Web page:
May 17, 2020

Ancient Passive Cooling Designs Provide Insight

modern architecture
ancient architecture
passive cooling
Admin
3 min
Pearl Academy of Fashion
Click here to experience this article in our digital reader Scorching heat and energy outages are quickly becoming a new reality for many people acro...

 

Click here to experience this article in our digital reader

 

Scorching heat and energy outages are quickly becoming a new reality for many people across the U.S. Last month, many suffered through some of the worst heat in the country's history without electricity. From Illinois to Virginia, hundreds of thousands of customers went without air conditioning for days as utilities scrambled to restore power.

What is becoming more apparent than ever is that many of today's “modern” buildings and homes weren't designed to handle the that kind of heat. Before the days of air conditioning, refrigerators and electrically powered fans, passive cooling techniques were used in architecture as salvation from the summer's sun. As sustainability becomes a growing concern for many designs, these techniques are starting to see a rebirth in today's green building scene. Fortunately, they can be quite beautiful too. 

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Stepwells

Most common in India, stepwells are small bodies of water created below ground or surrounded by walls above the ground. As the water evaporates in the enclosed area, it cools down adjacent spaces. In modern architecture, recycled water will do the trick too.

Architect Manit Rastogi tells CNN: "How did they think up something so elaborate and yet so simple in its basic philosophy? How do you begin to think that you can dig into the ground and use the earth as a heat sink, have access to water, put a pavilion into it so that its comfortable through the year? It takes a lot of technology for us to think up something that simple now."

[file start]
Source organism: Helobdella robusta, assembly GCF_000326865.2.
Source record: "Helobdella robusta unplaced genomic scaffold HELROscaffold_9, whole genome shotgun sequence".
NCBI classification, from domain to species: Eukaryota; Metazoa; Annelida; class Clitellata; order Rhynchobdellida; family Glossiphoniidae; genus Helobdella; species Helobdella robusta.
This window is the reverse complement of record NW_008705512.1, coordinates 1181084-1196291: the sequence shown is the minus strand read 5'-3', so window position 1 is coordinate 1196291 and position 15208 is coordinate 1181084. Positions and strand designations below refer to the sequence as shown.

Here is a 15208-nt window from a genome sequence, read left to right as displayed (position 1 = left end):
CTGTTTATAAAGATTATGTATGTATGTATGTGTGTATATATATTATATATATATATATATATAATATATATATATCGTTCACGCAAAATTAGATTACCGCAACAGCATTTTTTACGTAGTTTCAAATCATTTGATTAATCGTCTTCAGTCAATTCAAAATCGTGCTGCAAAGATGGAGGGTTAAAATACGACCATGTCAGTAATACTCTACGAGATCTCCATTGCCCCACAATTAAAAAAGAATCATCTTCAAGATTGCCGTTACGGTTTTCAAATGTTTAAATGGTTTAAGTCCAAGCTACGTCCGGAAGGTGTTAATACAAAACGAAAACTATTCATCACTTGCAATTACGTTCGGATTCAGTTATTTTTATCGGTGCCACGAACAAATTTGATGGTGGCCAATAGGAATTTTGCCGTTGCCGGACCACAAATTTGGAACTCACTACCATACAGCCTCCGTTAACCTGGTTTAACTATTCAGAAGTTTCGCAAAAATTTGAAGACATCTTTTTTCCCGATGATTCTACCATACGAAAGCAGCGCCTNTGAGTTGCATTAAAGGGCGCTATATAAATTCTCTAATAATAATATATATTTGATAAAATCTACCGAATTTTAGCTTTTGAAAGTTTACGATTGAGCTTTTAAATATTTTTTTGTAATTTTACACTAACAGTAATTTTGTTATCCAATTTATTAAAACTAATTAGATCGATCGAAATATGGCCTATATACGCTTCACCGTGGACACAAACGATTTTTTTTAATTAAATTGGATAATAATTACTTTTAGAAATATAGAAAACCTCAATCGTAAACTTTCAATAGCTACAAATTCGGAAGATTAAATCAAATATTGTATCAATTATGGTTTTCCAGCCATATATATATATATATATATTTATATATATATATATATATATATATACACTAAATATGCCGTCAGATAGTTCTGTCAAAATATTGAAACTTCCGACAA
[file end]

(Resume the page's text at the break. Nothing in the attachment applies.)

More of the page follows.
modern stepwell at Pearl Academy of Fashion.jpg

Windcatchers

To accomplish a natural indoor breeze, windcatchers are used to literally “catch” the wind and create air flow inside buildings. Extensively used in the Middle East, this technique can also function in one or more of three ways. When wind enters directly through a tall, capped tower with an opening, it creates a downward flow of air, or a natural breeze. As cool air from below fills the void, it allows for dense hot air to escape through the tunnel. Conversely, hot air may be pulled through the tunnel, where it is cooled in an underground space (sometimes with the use of water).

windcatcher.jpg

Perforated Double Skinned Exterior

Dressing the exterior of a building with a perforated screen is another highly effective and simple passive cooling technique. The extra wall helps diffuse natural daylight, while providing shade and illumination to indoor spaces. Placing one four feet outside the outer walls of a building also provides a hallway filled with natural air circulation.

The Pearl Academy of Fashion in Jaipur, India makes use of a couple of these techniques, including the perforated screen and a modern version of the stepwell to cool its indoor spaces. With an average daytime temperature of 113 F, those techniques are especially critical.

Just as Kris De Decker of No Tech Magazine “refuses to assume that every problem has a high-tech solution,” perhaps its time to start using a few old tricks to create a more bearable future in response to the environmental changes occurring at a rapid rate. 

perforated double skinned exterior.jpg

 

 

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Oct 19, 2020

Itronics successfully tests manganese recovery process

cleantech
manganese
USA
Scott Birch
3 min
Nevada firm aims to become the primary manganese producer in the United States
Nevada firm aims to become the primary manganese producer in the United States...

Itronics - a Nevada-based emerging cleantech materials growth company that manufacturers fertilisers and produces silver - has successfully tested two proprietary processes that recover manganese, with one process recovering manganese, potassium and zinc from paste produced by processing non-rechargeable alkaline batteries. The second recovers manganese via the company’s Rock Kleen Technology.